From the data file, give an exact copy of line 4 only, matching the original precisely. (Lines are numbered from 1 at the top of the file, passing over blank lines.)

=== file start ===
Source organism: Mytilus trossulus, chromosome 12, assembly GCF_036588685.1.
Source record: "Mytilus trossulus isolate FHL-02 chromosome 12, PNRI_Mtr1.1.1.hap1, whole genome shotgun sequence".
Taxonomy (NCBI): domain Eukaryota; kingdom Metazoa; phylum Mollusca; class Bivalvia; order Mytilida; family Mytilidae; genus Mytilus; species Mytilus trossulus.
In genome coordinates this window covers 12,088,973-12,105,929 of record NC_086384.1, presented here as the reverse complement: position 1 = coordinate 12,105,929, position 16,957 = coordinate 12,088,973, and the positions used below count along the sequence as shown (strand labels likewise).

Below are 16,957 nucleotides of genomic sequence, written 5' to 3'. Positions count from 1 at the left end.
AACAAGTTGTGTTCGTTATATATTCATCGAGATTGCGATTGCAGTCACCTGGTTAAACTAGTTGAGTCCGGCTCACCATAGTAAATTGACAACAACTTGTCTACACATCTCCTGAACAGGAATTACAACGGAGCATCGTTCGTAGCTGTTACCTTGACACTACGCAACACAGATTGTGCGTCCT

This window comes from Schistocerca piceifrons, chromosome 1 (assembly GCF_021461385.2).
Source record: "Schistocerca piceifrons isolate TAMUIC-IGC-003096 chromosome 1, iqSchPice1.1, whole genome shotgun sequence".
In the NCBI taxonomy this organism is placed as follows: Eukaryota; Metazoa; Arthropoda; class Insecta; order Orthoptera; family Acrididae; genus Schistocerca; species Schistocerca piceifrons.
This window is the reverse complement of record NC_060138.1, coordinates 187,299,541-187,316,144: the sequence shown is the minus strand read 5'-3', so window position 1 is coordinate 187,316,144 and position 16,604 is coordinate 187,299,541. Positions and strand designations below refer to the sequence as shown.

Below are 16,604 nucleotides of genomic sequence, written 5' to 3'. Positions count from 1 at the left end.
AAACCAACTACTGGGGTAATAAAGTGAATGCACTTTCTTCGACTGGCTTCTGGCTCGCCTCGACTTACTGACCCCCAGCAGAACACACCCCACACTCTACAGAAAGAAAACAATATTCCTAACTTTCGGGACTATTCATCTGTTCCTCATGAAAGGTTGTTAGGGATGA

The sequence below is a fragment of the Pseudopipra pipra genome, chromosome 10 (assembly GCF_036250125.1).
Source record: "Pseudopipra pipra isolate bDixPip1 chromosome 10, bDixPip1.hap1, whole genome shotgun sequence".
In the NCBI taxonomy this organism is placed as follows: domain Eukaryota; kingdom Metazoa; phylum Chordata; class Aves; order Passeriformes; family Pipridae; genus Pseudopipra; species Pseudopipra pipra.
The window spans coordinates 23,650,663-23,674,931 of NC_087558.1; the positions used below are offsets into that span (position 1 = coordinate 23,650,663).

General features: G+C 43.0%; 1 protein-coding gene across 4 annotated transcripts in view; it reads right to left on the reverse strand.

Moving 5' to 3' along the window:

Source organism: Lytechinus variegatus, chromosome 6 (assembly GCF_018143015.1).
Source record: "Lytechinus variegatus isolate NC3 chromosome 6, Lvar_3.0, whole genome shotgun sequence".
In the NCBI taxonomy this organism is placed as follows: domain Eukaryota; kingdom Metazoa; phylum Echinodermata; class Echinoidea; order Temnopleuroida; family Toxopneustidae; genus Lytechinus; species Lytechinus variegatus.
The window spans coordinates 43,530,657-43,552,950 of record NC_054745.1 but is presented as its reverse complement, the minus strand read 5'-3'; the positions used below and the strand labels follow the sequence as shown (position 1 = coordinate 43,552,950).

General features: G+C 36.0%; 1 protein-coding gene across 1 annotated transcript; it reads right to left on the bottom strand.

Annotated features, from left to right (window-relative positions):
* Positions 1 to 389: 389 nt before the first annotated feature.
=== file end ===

In genome coordinates this window covers 12,088,973-12,105,929 of record NC_086384.1, presented here as the reverse complement: position 1 = coordinate 12,105,929, position 16,957 = coordinate 12,088,973, and the positions used below count along the sequence as shown (strand labels likewise).